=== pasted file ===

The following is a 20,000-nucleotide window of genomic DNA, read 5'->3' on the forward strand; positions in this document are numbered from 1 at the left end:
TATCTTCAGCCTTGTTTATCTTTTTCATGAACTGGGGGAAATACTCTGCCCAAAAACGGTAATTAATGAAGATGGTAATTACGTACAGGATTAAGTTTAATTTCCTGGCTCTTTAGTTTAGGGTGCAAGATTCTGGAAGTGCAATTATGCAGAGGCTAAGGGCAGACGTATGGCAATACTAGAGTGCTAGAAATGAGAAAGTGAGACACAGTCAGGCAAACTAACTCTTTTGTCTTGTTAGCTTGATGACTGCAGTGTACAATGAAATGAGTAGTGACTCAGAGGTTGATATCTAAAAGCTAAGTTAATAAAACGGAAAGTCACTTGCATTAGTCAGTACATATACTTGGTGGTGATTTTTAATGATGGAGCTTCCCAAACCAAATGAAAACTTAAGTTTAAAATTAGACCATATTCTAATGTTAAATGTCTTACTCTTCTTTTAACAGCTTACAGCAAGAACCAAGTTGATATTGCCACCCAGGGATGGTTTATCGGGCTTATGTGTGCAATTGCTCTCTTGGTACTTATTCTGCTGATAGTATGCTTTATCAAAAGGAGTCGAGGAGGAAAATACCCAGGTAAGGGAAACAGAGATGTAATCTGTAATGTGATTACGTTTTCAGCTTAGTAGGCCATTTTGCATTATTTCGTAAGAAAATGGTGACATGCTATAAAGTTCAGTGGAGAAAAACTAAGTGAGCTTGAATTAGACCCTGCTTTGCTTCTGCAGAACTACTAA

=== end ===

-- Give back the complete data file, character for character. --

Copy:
The following is a 20,000-nucleotide window of genomic DNA, read 5'->3' on the forward strand; positions in this document are numbered from 1 at the left end:
TATCTTCAGCCTTGTTTATCTTTTTCATGAACTGGGGGAAATACTCTGCCCAAAAACGGTAATTAATGAAGATGGTAATTACGTACAGGATTAAGTTTAATTTCCTGGCTCTTTAGTTTAGGGTGCAAGATTCTGGAAGTGCAATTATGCAGAGGCTAAGGGCAGACGTATGGCAATACTAGAGTGCTAGAAATGAGAAAGTGAGACACAGTCAGGCAAACTAACTCTTTTGTCTTGTTAGCTTGATGACTGCAGTGTACAATGAAATGAGTAGTGACTCAGAGGTTGATATCTAAAAGCTAAGTTAATAAAACGGAAAGTCACTTGCATTAGTCAGTACATATACTTGGTGGTGATTTTTAATGATGGAGCTTCCCAAACCAAATGAAAACTTAAGTTTAAAATTAGACCATATTCTAATGTTAAATGTCTTACTCTTCTTTTAACAGCTTACAGCAAGAACCAAGTTGATATTGCCACCCAGGGATGGTTTATCGGGCTTATGTGTGCAATTGCTCTCTTGGTACTTATTCTGCTGATAGTATGCTTTATCAAAAGGAGTCGAGGAGGAAAATACCCAGGTAAGGGAAACAGAGATGTAATCTGTAATGTGATTACGTTTTCAGCTTAGTAGGCCATTTTGCATTATTTCGTAAGAAAATGGTGACATGCTATAAAGTTCAGTGGAGAAAAACTAAGTGAGCTTGAATTAGACCCTGCTTTGCTTCTGCAGAACTACTAA